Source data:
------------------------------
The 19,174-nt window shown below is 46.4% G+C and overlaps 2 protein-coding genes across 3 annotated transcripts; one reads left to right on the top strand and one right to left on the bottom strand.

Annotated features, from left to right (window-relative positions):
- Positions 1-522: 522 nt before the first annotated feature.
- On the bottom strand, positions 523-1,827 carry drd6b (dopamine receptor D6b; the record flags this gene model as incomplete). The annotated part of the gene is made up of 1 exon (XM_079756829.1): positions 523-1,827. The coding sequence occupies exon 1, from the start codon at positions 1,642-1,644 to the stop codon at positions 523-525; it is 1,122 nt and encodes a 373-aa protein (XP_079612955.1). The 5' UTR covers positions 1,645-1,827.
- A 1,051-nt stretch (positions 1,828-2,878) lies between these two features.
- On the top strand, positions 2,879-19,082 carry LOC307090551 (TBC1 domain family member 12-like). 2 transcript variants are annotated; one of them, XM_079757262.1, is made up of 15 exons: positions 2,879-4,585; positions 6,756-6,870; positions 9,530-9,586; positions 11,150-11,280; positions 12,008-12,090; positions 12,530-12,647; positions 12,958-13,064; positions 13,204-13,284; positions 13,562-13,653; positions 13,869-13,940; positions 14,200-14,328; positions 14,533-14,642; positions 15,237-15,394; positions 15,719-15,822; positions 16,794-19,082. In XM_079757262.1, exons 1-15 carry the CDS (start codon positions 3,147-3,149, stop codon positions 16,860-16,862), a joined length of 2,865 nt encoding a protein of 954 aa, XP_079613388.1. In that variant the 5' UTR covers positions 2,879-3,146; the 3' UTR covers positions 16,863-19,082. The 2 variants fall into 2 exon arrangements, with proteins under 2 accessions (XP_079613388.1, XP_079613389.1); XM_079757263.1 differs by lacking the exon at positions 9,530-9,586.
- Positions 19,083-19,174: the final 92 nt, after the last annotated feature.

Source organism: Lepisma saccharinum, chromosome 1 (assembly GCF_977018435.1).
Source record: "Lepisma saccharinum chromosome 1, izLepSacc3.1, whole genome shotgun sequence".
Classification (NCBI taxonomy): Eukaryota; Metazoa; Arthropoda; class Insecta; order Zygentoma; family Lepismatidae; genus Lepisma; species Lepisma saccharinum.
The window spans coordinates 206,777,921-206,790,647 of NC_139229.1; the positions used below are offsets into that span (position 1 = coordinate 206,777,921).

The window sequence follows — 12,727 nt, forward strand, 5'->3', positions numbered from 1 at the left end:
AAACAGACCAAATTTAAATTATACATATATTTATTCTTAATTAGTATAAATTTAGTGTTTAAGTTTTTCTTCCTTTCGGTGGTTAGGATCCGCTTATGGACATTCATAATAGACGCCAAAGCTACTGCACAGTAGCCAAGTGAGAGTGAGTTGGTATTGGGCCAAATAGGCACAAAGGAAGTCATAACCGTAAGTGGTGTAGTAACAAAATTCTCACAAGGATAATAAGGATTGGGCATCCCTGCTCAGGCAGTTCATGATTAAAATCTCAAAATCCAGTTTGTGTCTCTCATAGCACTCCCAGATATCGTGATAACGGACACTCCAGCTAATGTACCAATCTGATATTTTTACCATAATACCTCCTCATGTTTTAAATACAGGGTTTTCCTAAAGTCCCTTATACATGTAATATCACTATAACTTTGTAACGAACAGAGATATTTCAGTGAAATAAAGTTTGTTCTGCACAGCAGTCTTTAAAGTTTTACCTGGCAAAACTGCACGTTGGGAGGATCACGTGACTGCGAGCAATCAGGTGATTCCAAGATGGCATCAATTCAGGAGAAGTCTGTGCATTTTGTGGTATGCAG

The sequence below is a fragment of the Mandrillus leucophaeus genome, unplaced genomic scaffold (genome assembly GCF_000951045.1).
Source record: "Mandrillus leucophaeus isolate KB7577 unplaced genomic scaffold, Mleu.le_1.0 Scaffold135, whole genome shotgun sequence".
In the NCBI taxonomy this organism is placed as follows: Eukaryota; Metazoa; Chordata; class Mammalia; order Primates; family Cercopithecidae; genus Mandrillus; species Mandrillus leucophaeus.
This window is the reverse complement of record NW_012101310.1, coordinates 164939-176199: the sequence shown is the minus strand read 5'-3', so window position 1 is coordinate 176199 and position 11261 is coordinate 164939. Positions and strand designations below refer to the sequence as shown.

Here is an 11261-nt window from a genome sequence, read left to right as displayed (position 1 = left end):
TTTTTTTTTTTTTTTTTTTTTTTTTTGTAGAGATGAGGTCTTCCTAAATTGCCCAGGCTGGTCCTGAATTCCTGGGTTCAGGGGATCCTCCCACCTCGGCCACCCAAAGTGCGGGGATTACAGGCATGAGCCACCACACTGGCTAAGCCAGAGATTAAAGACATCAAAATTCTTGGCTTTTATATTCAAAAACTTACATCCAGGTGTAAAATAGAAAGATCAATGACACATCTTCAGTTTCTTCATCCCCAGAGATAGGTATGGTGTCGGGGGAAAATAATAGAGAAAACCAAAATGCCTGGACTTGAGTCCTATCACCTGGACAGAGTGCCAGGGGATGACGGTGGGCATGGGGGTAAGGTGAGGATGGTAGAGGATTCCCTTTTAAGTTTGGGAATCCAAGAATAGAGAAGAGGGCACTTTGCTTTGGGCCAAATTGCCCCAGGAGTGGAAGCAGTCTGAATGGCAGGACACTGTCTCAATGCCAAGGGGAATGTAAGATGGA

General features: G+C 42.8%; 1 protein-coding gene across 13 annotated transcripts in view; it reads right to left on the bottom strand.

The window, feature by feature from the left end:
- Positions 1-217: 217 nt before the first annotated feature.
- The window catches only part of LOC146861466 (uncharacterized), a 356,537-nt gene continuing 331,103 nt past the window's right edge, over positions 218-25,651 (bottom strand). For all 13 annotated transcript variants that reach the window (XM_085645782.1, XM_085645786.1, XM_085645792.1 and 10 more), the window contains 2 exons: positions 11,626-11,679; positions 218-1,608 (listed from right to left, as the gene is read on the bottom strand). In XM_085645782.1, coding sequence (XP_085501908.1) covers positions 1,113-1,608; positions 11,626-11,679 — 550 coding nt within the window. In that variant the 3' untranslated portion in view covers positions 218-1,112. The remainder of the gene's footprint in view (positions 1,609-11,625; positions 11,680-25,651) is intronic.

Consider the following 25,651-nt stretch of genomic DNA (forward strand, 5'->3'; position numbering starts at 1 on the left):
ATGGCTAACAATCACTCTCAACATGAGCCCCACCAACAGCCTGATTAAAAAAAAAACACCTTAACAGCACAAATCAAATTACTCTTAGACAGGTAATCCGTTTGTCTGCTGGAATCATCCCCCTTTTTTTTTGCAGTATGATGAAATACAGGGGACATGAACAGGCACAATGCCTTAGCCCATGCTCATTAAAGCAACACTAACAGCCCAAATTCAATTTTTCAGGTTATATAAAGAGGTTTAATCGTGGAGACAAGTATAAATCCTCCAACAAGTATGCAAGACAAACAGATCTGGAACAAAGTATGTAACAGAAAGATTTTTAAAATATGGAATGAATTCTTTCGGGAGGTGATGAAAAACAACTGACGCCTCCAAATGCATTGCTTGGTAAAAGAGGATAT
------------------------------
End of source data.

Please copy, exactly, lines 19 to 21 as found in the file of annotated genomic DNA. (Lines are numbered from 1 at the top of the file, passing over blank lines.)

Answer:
TTTTTTTTTTTTTTTTTTTTTTTTTTGTAGAGATGAGGTCTTCCTAAATTGCCCAGGCTGGTCCTGAATTCCTGGGTTCAGGGGATCCTCCCACCTCGGCCACCCAAAGTGCGGGGATTACAGGCATGAGCCACCACACTGGCTAAGCCAGAGATTAAAGACATCAAAATTCTTGGCTTTTATATTCAAAAACTTACATCCAGGTGTAAAATAGAAAGATCAATGACACATCTTCAGTTTCTTCATCCCCAGAGATAGGTATGGTGTCGGGGGAAAATAATAGAGAAAACCAAAATGCCTGGACTTGAGTCCTATCACCTGGACAGAGTGCCAGGGGATGACGGTGGGCATGGGGGTAAGGTGAGGATGGTAGAGGATTCCCTTTTAAGTTTGGGAATCCAAGAATAGAGAAGAGGGCACTTTGCTTTGGGCCAAATTGCCCCAGGAGTGGAAGCAGTCTGAATGGCAGGACACTGTCTCAATGCCAAGGGGAATGTAAGATGGA

General features: G+C 42.8%; 1 protein-coding gene across 13 annotated transcripts in view; it reads right to left on the bottom strand.

The window, feature by feature from the left end: